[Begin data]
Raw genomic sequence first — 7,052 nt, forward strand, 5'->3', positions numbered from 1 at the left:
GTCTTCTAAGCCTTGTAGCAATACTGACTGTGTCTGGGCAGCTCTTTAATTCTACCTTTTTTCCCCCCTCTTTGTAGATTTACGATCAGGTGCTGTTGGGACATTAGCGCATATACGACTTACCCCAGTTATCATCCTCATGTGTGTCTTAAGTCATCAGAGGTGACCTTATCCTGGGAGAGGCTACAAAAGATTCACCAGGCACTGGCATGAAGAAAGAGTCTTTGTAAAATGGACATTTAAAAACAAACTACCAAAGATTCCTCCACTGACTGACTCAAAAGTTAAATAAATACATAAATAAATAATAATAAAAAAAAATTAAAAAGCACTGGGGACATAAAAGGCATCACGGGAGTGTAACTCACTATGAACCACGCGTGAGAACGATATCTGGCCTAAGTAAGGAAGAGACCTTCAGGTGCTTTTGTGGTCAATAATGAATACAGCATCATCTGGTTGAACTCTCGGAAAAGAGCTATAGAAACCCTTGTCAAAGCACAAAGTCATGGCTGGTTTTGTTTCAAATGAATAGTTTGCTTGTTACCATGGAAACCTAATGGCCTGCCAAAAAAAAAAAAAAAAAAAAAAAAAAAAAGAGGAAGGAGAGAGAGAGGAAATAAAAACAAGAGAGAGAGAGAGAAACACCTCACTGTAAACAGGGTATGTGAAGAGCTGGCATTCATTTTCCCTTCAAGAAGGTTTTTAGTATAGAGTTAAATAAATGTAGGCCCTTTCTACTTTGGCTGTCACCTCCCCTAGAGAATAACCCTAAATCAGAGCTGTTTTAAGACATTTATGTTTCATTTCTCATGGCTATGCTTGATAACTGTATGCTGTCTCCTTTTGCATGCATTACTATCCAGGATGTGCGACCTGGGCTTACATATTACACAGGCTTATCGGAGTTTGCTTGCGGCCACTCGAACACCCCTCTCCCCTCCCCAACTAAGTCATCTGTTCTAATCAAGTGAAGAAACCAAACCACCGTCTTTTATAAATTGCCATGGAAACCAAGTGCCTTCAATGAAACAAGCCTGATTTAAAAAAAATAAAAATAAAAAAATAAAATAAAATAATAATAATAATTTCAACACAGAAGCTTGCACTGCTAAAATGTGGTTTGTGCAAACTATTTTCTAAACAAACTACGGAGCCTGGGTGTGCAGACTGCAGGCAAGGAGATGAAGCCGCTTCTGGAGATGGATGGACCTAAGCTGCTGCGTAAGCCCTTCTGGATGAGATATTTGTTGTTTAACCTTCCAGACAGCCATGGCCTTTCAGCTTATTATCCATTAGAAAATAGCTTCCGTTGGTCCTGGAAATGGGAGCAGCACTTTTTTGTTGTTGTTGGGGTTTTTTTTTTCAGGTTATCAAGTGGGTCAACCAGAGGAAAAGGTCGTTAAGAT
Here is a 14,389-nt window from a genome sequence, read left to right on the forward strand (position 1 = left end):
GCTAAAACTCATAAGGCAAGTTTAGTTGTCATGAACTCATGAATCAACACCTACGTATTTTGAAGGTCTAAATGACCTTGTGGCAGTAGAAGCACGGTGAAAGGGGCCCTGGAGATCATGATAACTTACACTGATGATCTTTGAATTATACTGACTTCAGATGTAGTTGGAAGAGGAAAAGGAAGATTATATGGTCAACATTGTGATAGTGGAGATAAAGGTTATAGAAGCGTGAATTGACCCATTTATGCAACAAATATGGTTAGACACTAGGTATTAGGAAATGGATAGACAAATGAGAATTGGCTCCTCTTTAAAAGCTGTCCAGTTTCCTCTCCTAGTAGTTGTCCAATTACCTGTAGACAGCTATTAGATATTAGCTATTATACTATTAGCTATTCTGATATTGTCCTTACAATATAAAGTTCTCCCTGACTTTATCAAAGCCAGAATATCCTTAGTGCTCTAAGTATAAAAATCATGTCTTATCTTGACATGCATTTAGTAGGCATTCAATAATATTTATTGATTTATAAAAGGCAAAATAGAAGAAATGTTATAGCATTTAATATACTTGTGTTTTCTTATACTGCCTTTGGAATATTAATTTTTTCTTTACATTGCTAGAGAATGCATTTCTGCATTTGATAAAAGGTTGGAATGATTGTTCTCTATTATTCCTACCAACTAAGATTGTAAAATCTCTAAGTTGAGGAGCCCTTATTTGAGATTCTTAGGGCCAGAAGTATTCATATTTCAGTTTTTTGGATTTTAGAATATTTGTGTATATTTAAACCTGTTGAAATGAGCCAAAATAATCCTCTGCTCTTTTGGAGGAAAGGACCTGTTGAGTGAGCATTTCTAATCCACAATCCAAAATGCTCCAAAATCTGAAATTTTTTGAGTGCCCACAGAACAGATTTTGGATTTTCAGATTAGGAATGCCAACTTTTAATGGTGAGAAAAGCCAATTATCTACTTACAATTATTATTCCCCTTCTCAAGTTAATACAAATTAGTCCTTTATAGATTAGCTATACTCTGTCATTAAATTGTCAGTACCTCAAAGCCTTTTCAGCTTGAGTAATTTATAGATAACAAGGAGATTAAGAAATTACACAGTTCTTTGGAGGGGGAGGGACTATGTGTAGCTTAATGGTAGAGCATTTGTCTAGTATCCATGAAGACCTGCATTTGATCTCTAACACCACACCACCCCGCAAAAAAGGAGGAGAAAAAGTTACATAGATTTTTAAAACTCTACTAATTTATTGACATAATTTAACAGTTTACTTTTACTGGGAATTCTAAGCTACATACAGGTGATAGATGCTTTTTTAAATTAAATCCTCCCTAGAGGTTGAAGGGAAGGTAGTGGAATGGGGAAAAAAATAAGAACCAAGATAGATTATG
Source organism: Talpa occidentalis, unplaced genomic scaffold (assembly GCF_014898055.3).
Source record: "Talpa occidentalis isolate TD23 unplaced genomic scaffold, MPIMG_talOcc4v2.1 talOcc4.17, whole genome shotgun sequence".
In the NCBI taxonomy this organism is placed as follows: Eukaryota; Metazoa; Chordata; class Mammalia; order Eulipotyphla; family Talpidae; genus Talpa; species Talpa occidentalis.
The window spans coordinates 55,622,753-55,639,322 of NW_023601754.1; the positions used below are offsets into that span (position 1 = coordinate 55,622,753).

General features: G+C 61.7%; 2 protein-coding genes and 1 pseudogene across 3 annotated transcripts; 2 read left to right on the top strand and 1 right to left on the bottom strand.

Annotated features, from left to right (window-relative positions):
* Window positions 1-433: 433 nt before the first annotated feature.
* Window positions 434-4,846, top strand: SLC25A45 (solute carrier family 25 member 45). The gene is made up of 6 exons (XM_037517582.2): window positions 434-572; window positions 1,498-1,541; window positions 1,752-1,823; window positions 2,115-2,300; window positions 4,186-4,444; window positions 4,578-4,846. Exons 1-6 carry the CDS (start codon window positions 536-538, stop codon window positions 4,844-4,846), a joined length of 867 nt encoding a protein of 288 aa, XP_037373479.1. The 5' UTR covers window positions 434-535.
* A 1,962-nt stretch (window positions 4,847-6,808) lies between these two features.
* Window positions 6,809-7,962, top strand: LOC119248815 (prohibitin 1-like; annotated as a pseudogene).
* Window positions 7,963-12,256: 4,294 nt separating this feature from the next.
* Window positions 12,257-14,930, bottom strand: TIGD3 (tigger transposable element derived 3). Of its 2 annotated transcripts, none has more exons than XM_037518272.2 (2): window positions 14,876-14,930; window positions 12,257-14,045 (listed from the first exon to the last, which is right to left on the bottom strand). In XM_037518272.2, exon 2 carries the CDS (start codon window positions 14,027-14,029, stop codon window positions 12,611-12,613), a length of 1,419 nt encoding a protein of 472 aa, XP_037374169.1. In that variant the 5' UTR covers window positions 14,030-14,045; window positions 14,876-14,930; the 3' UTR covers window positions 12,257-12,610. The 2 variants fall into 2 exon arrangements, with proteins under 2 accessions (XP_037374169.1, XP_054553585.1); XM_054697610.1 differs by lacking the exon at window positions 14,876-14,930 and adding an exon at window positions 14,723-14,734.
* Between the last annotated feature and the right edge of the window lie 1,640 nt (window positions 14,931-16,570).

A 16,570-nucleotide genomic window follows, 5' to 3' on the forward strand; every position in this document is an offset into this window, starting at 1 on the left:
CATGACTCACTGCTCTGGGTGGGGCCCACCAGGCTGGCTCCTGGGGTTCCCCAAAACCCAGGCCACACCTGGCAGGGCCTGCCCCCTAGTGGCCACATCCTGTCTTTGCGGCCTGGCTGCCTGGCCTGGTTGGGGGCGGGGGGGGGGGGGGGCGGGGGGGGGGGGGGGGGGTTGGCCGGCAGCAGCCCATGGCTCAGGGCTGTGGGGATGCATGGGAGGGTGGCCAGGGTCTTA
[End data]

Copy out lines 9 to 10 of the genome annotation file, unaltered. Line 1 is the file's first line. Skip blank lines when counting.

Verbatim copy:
General features: G+C 61.7%; 2 protein-coding genes and 1 pseudogene across 3 annotated transcripts; 2 read left to right on the top strand and 1 right to left on the bottom strand.

Annotated features, from left to right (window-relative positions):